HR news round-up: from diversity in retail to a decade of stagnating wages

This week’s HR news round-up covers everything from growing diversity in retail despite 35% of boards being all-white to a report on stagnating wages over the last decade.

 

Diversity rises in retail, but over a third of boards are still all-white

Retail leadership is more diverse than ever, although 35% of retailers still have an all-white board, according to a new report from the British Retail Consortium and The MBS Group.

The Diversity and Inclusion in UK Retail report shows that the percentage of female board-level leaders has gone from 32.6% in 2021 to 42.3% in 2024, and the percentage of ethnic minority leaders on boards has nearly tripled from 4.5% to 12% over the same period.

The report shows that while significant progress on diversity has been made over the last three years, it is not ubiquitous across the industry. 35% of retailers still have an all-white board, over half have no ethnic diversity on their Executive Committees and areas such as social mobility and disability need much greater focus. For example, only 11% of respondents could identify a disabled role model in their business.

D&I sits high on many shareholder agendas to ensure it is embedded throughout a business, but it is not being sufficiently prioritised by some investors or owners, says the report.

The report contains analysis of inclusion sentiment by employees in the workplace, which is generally low, particularly regarding recognition and overall feelings of happiness.

Helen Dickinson OBE, Chief Executive of the British Retail Consortium, said: “The progress made on diversity will only be meaningful and effective when it happens in tandem with a workforce where every employee feels happy and included. There needs to be greater focus on initiatives to change workplace culture to ensure we see this shift on inclusion. Only then will we complete our mission in creating a truly diverse and inclusive industry.”

Hybrid working pilot shows value of line manager training

A new and first-of-its-kind UK pilot designed to teach managers how to navigate the evolving world of hybrid and flexible work has found that bosses lack confidence in motivating their teams, running meetings, and managing conflict remotely.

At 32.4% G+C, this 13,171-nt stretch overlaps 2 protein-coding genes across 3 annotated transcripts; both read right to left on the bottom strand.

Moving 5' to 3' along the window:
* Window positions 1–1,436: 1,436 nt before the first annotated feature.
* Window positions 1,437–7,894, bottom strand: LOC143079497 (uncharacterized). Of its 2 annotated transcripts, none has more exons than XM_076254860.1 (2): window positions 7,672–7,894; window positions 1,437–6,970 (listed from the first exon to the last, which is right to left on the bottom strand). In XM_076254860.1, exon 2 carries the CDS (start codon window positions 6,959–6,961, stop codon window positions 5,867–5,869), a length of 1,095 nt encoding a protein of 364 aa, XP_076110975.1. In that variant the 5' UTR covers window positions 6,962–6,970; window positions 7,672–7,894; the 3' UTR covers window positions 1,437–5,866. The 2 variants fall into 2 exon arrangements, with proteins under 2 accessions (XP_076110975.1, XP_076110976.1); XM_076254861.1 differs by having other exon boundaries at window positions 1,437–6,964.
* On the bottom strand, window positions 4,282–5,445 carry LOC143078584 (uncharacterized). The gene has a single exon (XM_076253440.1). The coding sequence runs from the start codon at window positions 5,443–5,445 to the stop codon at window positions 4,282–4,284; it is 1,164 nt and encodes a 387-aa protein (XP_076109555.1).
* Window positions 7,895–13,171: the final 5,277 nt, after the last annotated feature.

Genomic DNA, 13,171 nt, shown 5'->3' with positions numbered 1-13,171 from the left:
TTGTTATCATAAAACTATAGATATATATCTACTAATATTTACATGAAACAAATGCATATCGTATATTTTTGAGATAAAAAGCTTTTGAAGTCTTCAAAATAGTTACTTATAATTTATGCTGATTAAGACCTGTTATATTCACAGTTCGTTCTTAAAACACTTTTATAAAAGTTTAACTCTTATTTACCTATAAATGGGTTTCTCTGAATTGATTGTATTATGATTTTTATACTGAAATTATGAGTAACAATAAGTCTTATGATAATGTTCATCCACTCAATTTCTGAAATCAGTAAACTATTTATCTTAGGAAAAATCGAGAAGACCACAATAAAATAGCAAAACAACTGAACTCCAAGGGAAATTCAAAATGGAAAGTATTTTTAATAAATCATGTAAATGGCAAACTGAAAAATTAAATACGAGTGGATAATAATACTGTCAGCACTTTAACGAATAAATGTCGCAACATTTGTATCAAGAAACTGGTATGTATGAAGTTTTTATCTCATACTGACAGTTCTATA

The two-month pilot programme was led by the Chartered Management Institute (CMI) and Timewise.

The hybrid trial – conducted from September to October 2023 – brought together leaders from 30 organisations in a wide range of sectors, from health and social work to construction, manufacturing and law enforcement. Structured as a series of immersive workshops, Timewise offered ongoing training and support for participants on effective management, building a hybrid team and communicating with and motivating teams.

While CMI research found that 86% of managers say their organisation operates in a hybrid way, research from the University of Birmingham found that only 43% of managers have training to manage hybrid teams. Following the pilot, CMI evaluated its impact and found a significant difference in skills before and after the pilot in several areas, including resolving conflict and having difficult conversations online (46% confident prior to the pilot, 86% after the pilot).

Read more here.

Report shows over a decade of living standards slowdown

Repeated economic shocks and sluggish growth in between has resulted in typical real non-pensioner household disposable incomes growing by 0.5 per cent a year on average – or just £140 a year – in the 14 years since 2010, with poorer households experiencing stronger income growth than richer families over this period, according to new Resolution Foundation research.